That we need anti-terrorism laws is beyond dispute but they must be formulated in such a way that the rights of the individual are protected and they must be honed to target terrorism specifically and nothing else. The way they stand at present they are a universal tool, which, both government and law enforcement agencies have used with impunity if the terror laws can be applied to a situation. The police prefer to use the terror laws because the powers they bestow enable detention periods they find useful when applied in deference to the “Regular” criminal law. Government seems to favour the terror laws to control reaction to its restrictive policy decisions.

It should not be possible to apply the terrorism laws to a situation where terrorism is not a factor but that is not the case. Two years ago at the Labour party conference in Brighton Jack Straw [Home Secretary 1997-2001 and then Foreign Secretary stood to address the conference. He was interrupted by an 82 year-old Labour party member of 56 years standing.

The statement that Jack Straw made that brought forth the heavies to remove the 82 year old from the visitors gallery was, “We are in Iraq for one reason only to help the elected Iraqi government build a secure, democratic and stable nation” and that in itself was thought to be the “Trigger” that solicited Walters response of “Nonsense” but Jack Straw also compared Iraq to Germany after World War Two, where it had taken four years before elections were held.

Had he known that Walter was “In the house” that day he might have chosen his words with more care as not only was Walter vehemently opposed to what he saw as the illegal war in Iraq but he was also a holocaust survivor of Nazi Germany. Walter was removed from the conference by “Stewards” who bore a striking similarity to the heavies one might find outside a Soho nightclub with a brief to “Look after the door and keep out undesirables”, they often refer to themselves as “The Management”.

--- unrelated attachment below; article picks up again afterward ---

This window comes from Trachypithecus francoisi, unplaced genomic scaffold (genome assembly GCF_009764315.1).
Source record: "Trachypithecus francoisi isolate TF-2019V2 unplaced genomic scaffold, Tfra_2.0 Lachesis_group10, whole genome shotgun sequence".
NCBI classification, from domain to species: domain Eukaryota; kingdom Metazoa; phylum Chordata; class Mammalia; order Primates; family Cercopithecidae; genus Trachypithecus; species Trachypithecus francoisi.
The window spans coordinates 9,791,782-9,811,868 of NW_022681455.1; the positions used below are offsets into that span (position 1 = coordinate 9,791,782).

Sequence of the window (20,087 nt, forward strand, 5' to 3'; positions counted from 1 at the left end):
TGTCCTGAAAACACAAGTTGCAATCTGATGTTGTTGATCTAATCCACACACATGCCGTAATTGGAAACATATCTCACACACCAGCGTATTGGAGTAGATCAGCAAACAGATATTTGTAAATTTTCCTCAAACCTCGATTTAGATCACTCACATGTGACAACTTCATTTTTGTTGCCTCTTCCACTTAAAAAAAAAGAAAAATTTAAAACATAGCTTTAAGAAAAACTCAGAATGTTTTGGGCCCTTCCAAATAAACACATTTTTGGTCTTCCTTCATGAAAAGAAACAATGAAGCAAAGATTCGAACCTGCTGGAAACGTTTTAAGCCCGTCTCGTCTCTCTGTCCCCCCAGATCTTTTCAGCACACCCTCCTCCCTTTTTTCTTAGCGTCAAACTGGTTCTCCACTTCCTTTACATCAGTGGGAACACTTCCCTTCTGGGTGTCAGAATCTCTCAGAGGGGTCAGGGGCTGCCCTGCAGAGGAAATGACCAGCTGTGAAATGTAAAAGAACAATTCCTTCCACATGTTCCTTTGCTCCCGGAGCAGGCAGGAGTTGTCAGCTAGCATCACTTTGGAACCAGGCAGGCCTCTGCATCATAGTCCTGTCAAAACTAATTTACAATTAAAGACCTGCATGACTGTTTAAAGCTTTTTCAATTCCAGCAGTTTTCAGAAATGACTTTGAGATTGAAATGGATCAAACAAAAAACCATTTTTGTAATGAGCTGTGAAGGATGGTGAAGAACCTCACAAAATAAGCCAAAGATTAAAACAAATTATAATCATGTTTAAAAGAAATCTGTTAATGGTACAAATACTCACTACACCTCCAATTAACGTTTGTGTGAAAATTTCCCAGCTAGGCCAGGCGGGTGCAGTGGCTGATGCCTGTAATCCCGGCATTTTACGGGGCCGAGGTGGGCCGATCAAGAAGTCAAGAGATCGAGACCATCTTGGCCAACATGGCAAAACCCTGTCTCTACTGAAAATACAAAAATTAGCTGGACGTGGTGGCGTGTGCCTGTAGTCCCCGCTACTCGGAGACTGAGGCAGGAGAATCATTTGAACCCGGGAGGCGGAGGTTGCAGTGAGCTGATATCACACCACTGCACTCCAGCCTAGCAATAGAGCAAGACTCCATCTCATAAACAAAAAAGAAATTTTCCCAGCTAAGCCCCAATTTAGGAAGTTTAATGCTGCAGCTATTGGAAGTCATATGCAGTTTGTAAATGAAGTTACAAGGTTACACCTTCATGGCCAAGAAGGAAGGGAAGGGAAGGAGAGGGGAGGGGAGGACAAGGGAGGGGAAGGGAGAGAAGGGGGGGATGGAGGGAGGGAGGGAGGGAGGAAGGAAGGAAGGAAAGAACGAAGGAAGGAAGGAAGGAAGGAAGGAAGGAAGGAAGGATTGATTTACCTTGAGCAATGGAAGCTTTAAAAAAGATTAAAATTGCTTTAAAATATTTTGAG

The following day the press was full of the scandalous treatment of an 82 year old Labour party veteran being manhandled from the conference by “Labour party bouncers” but only one newspaper picked out the charge that Sussex police detained Walter under, it was a terrorism act. Walter was not actually charged with an offence but he was excluded from the conference for the rest of the day.
It might be said, ”It was a mistake the party machine does not do such things there is a right of free speech” but during the Labour party conference of 2005 there were more than 600 arrests emanating from the conference and all of the arrests were made under the terrorism Acts. A classic case if one was needed of the misuse of a piece of legislation that successive Home Secretaries maintain that they cannot do without.
As Gordon Brown “Struts his stuff” and advocates a much tougher line on terror when he assumes the mantle of leadership he has made it very clear that one of the powers he will seek is that 90-day detention period. So far the Commons have approved it twice but the House of Lords have refused to let it pass to the statutes, they hold that it is open to misuse. They have agreed to fourteen days, they are prepared to allow twenty-eight days if it is by the order of a judge but 90 days is still far too much power to give any politician.

The law that silenced Walter Wolfgang was The Terrorism Act of 2000, under section 44 the police, can and do arrest anyone and hold them without charge.

In the land of free speech where our leaders of whatever colour say “They will not win, ever” it is possible for anyone to find themselves taken into custody by the police under section 44 of the terrorism act, all it takes is for the wrong word to be said in the wrong place. In this case the word was “Nonsense”. If you were among those who said, “It can’t happen here” then look around, it already has and it will happen again.

Successive Anti-terrorism Acts have been placed upon the UK statutes and whilst they allow for sweeping powers to combat the evil they have also eroded the rights of the individual to a point where under the right circumstances the average citizen has few rights left. It is in the perception of what constitutes a terrorist anyone can be a terrorist. A trade unionist prosecuting a strike or industrial action, a civil rights activist campaigning for greater freedoms, an investigative journalist that will not give up they are all at risk of imprisonment if they offend the right [or wrong] people.
When they tell you they need to lock someone up for three months at a time we must be very sure that they do.


Posted: June 6, 2007